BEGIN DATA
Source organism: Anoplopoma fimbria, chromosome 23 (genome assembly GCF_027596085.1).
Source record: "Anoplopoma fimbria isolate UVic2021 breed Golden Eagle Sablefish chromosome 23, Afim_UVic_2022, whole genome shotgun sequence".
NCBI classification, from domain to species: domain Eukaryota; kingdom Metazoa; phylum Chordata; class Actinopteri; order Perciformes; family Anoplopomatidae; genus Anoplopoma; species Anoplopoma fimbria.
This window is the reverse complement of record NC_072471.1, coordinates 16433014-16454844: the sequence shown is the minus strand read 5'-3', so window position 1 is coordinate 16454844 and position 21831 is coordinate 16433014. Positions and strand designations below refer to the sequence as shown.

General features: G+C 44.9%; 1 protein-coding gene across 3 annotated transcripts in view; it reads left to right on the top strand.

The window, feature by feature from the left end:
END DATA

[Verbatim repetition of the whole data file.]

Source organism: Anoplopoma fimbria, chromosome 23 (genome assembly GCF_027596085.1).
Source record: "Anoplopoma fimbria isolate UVic2021 breed Golden Eagle Sablefish chromosome 23, Afim_UVic_2022, whole genome shotgun sequence".
NCBI classification, from domain to species: domain Eukaryota; kingdom Metazoa; phylum Chordata; class Actinopteri; order Perciformes; family Anoplopomatidae; genus Anoplopoma; species Anoplopoma fimbria.
This window is the reverse complement of record NC_072471.1, coordinates 16433014-16454844: the sequence shown is the minus strand read 5'-3', so window position 1 is coordinate 16454844 and position 21831 is coordinate 16433014. Positions and strand designations below refer to the sequence as shown.

General features: G+C 44.9%; 1 protein-coding gene across 3 annotated transcripts in view; it reads left to right on the top strand.

The window, feature by feature from the left end: